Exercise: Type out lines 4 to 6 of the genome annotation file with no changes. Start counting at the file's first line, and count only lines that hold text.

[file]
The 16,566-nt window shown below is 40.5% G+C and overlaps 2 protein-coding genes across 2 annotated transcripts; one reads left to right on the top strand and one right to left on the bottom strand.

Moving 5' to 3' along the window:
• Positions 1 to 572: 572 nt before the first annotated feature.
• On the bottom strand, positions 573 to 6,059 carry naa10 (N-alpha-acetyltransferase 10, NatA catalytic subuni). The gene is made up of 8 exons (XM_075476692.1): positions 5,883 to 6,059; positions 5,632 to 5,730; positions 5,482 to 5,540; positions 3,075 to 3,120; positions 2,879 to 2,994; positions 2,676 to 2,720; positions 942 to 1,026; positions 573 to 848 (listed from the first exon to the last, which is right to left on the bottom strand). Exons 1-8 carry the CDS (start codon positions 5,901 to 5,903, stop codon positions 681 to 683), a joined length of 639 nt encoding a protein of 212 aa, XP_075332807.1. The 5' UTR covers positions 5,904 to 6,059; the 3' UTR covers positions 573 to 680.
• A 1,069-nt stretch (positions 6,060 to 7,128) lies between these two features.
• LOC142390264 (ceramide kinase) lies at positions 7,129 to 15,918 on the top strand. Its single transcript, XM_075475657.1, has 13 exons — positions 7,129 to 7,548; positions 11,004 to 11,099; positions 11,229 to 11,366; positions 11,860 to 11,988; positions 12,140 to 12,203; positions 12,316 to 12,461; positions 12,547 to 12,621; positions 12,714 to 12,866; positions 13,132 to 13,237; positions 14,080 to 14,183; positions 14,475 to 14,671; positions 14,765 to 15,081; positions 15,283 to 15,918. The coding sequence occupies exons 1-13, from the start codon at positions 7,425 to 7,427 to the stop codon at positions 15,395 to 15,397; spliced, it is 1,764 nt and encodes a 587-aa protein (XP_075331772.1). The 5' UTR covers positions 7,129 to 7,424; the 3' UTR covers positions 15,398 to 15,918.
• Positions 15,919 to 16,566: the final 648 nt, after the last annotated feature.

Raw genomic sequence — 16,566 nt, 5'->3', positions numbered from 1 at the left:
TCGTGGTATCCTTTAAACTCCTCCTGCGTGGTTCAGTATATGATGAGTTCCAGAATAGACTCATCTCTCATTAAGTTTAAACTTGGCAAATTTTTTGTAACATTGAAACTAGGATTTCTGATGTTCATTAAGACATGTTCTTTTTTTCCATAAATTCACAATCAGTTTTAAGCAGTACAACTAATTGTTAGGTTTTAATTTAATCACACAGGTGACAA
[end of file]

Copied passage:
• On the bottom strand, positions 573 to 6,059 carry naa10 (N-alpha-acetyltransferase 10, NatA catalytic subuni). The gene is made up of 8 exons (XM_075476692.1): positions 5,883 to 6,059; positions 5,632 to 5,730; positions 5,482 to 5,540; positions 3,075 to 3,120; positions 2,879 to 2,994; positions 2,676 to 2,720; positions 942 to 1,026; positions 573 to 848 (listed from the first exon to the last, which is right to left on the bottom strand). Exons 1-8 carry the CDS (start codon positions 5,901 to 5,903, stop codon positions 681 to 683), a joined length of 639 nt encoding a protein of 212 aa, XP_075332807.1. The 5' UTR covers positions 5,904 to 6,059; the 3' UTR covers positions 573 to 680.
• A 1,069-nt stretch (positions 6,060 to 7,128) lies between these two features.
• LOC142390264 (ceramide kinase) lies at positions 7,129 to 15,918 on the top strand. Its single transcript, XM_075475657.1, has 13 exons — positions 7,129 to 7,548; positions 11,004 to 11,099; positions 11,229 to 11,366; positions 11,860 to 11,988; positions 12,140 to 12,203; positions 12,316 to 12,461; positions 12,547 to 12,621; positions 12,714 to 12,866; positions 13,132 to 13,237; positions 14,080 to 14,183; positions 14,475 to 14,671; positions 14,765 to 15,081; positions 15,283 to 15,918. The coding sequence occupies exons 1-13, from the start codon at positions 7,425 to 7,427 to the stop codon at positions 15,395 to 15,397; spliced, it is 1,764 nt and encodes a 587-aa protein (XP_075331772.1). The 5' UTR covers positions 7,129 to 7,424; the 3' UTR covers positions 15,398 to 15,918.